Texas Bike Course Debrief

Every year Endurance Nation hosts Triathlon Training Rallies at key race venues across the US. We added Texas for the 2011 camp calendar for two key reasons: first because there is such a massive and cool triathlon vibe in Texas; second because a new race means a brand new course.
If your schedule or the hefty $25 price of admission for three days of training and multiple presentations and support kept you away — don’t worry: you can still learn the nuances of the course to be ready on race day.

Overall: The Course Can Be Fast

Despite the conditions and terrain, everyone at our Tri Rally rode well within their expectations. In fact, most were able to back up their Friday 90-mile ride time with alomst the same time for another 90-miler on Saturday, despite tired legs. Yes the rollers are tough, but there’s no one “killer” part of the race that stands out. I fully expect the top contenders to fly through this course, and the sooner you can get off the bike the less time you have to bake in the sun for sure.
Here’s how it all breaks down.

The Conditions: Hot, Humid, and oh yeah — Windy!

The course is innocent enough from an elevation perspective, but you truly have to be here to appreciate exactly how the course unfolds. Guaranteed you might show up talking about the course, but you’ll leave talking about just how hot, humid, and windy the course was. Even though our camp was in the first weeked of April, temperatures still reached the low 90s with significant humidity — May will only raise this to another level.

Part One: T1 to Richards

The first part of the bike course, almost to the halfway point, is going to be pretty fast. There is usually a steady wind from the South, making this a slight tailwind. Add to that the fact there are minimal hills and good tree coverage and you’ll be out to Richards long before you think. A highlight of this part of your day is the short trip down Osborn road, a windy forest-filled adventure that’s pure joy.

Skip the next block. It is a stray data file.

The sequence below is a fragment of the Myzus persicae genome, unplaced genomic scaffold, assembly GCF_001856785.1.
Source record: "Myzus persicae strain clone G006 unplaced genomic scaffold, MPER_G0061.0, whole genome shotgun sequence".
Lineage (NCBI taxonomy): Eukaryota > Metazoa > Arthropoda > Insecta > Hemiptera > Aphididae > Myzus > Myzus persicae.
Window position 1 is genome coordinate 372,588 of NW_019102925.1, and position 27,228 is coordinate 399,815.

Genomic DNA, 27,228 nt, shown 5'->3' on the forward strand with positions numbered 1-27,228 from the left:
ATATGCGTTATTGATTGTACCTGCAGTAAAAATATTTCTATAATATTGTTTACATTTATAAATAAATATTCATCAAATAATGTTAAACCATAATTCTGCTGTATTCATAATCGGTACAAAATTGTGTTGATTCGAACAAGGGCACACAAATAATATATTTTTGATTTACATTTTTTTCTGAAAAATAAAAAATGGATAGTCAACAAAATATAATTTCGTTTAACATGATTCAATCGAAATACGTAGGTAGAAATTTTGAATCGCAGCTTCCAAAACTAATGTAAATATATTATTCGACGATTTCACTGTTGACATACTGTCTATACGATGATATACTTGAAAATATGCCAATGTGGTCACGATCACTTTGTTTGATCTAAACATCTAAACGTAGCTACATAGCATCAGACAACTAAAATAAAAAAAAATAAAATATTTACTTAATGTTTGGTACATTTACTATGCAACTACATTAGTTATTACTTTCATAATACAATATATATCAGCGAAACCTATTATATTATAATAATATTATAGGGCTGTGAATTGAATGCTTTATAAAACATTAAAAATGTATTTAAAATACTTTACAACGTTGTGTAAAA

Given the impending heat and potential disastrous effects on your ability to race, the early portion of your day should be solely focused on riding steady and starting your nutrition and hydration plans. If the humidity is high, as it will most likely be, then you’ll be sweating a ton and drinking will be second nature.

Part Two: Richards to Rte 105/Dobbin

Just before Richards you hit the first chip seal pavement of the day, and while not long it’s a precursor of what you’ll face on the other side of town until you pretty much exit Grimes County. The race adds a degree of difficulty by putting some pretty solid rollers and false flats in your way.
All that and only then do you turn South to begin the long trip home with a solid headwind. Without a doubt, the approximately 20 mile trip from Richards to Rte 105 in Dobbin will be the hardest of your whole day.

Part Three: Jackson Road to Dobbin Huffsmith

While you are heading out of Dobbin, you aren’t exactly out of the woods yet. A few more rolllers await you before you start truly dropping down en route to The Woodlands. The winds will be in full effect here, but are somewhat tempered by the elevation loss.
If you are fatigued here, you’ll suffer but your average speed should still be pretty good. As we learned during our Tri Rally weekend, the trip along Dobbin Huffsmith seems way longer than just short of six miles. While each mile seems more developed, it doesn’t seem to move any faster.
The remainder of your ride is admin time home…flat, shoulders of big highways, nothing special. If you aren’t totally cooked by the time you get here, you should be able to cruise in to T2 as well as start putting your mind to the marathon.
With little less than eight weeks to go to race day, it’s time for you to begin preparing for the heat and for staying as aero as possible for as long as possible — this course will reward both! Good luck with your training and be sure to stop by our Friday pre-race talk on race execution.

You can see some pictures here, you can find the photos and videos from the weekend here:

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Coach P

All stories by: Coach P
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